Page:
Many people come with an unfounded fear of Communism. They have expressed absurd opinions, thinking they will be strictly supervised and constantly watched by spies. They think there is no freedom to walk the streets.
I explain that it is a place with a functioning socialist system, very different from other social systems around the world. When they return, they say they never imagined Cuba as a safe country, with no danger whatsoever. They return home excited to have learned of the existence of an educated, well informed people, who know how to settle problems between governments. This bridge of friendship is one that requires daily work.
Why has your love of Cuba been a constant in your work?
My biological parents always taught me to never be a traitor. I believe that when I left Cuba, the family thought I would be coming back soon. It was a five year separation. I felt I had lost my childhood. I promised myself I would return, and recover what had been taken from me, because I did not abandon it.
I was born in Matanzas, and whenever I visit my elementary school, I remember the morning ceremony there, when the children salute the flag in front of a bust of José Martí. This image of lining up every day, separated by the length of our right arms, and then singing the Cuban national anthem, I have never been able to forget.
The life of an immigrant is hard. In my case, I don’t feel I belong on one side or the other. I am in the environment identified as Cuban slash American, but this is not a nationality. I do not consider myself Cuban-American, or a Cuban who is a U.S. citizen. I think my life has been on this long pipeline that never ends. I live there, not on one side or the other.
The people of the country accepted me. They helped me and a family adopted me; they saved me. Now I’m bringing them for the first time. I always remember some of Fidel’s words in a conversation with one of my groups. He told us that even when we weren’t present, this was our home, where we could lay our heads.
The Mulvihill family, residents of New Jersey, told Granma International how they welcomed Alex into their home, until he was reunited with his biological parents.
Kathleen, wife and mother, recalled that, at that time, her husband worked as a Science teacher and talked about a very intelligent and affectionate Cuban boy in one of his classes. Later, they were visited by a social worker, who told them about the adoption process. They thought their two-bedroom house might be too small for another child, since they had two young daughters. (The Mulvihills later moved and two more daughters were born.)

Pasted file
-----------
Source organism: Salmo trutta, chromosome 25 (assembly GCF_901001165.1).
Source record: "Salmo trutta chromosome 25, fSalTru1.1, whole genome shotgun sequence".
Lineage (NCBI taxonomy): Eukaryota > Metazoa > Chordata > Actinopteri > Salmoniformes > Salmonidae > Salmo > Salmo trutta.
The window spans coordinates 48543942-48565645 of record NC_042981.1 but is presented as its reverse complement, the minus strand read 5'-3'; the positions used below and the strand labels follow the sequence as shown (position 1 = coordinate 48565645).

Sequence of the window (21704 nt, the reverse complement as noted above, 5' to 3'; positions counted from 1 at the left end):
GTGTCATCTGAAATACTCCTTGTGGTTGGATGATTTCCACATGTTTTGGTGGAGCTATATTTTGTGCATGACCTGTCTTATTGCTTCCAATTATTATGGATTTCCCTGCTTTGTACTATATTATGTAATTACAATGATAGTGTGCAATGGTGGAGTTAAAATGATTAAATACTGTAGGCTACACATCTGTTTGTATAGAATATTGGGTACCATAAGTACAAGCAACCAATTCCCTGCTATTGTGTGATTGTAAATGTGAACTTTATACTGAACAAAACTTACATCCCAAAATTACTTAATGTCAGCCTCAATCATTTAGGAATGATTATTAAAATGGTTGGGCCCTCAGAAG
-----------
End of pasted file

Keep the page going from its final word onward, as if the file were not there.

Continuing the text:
The social worker looked at the living room couch and said they were in perfect conditions to receive Alex. Her husband Michael was 24 and she was 23, so they accepted the challenge, and it turned out to be a very positive experience, Kathleen said.
Michael emphasized that what motivated him was thinking about how hard it must have been for the biological parents to send a child away to another country. Alex quickly became the boy in the house they never had, and grew to be a much-needed member of the family.
Both say that Alex brought much happiness to their home, helping with the care of his little sisters, and later with their homework. Alex taught them to eat black beans, plantains, and other Cuban dishes. When his biological parents, Osvaldo and Victoria, arrived in the United States, they lived close by, became friends, and continued to enjoy Cuban food together.
The couple reported that they made their first visit to Cuba to see the country Alex talked about. They wanted to visit the place where he was born and where he went to school. They were amazed by their interactions with the Cuban people. Kathleen is a nurse – a daughter and grand-daughter have followed in her footsteps – and she praised the attention given pregnant women in Cuba.
Michael commented that he admired Cuba’s educational system, saying he was impressed with the country’s academic achievements.
When asked if they would make a second trip, without hesitation both answered at the same time, affirmatively. •
OPERATION PETER PAN
• Operation Peter Pan was launched by the U.S. government, at the end of 1960, as an attempt to destroy the Cuban Revolution which had triumphed in 1959. Among its principal organizers were James Baker and the priest Bryan O. Walsh. Perhaps the name chosen for the operation, Peter Pan, was fitting given the code name used for Miami: Never, Neverland.
• The maneuvers of these two encouraged parents of 14,000 Cuban children to send them to the U.S. between December of 1960 and October, 1962, using fake news about a supposed law to be enacted giving the revolutionary state parental power over minors.
• A huge media campaign was launched, principally on Radio Swan - a counterrevolutionary broadcaster in the service of U.S. intelligence agencies that could be heard in Cuba - sounding an alarm to frighten mothers October 26, 1960, and calling on them not to allow their children to be stolen.
• Working in Cuba was CIA agent José Pujals Mederos, who wrote the fake law and introduced it in the country, with the support of another CIA operative, Ramón Grau Alsina, nephew of Ramón Graú San Martín, former President during the semi-colonial republic. This team manufactured false passports and visas through the terrible program for unaccompanied minor Cuban refugees that served as the legal framework to allow for the presence of the children in the U.S.
• The children waited long years for family reunification and many were traumatized by physical and emotional harm in the improvised camps, where little professional attention was provided. Analysts point out that parents were not thinking about a reunification in the United States, but rather one in Cuba, with the return of their children after the revolutionary government was overthrown.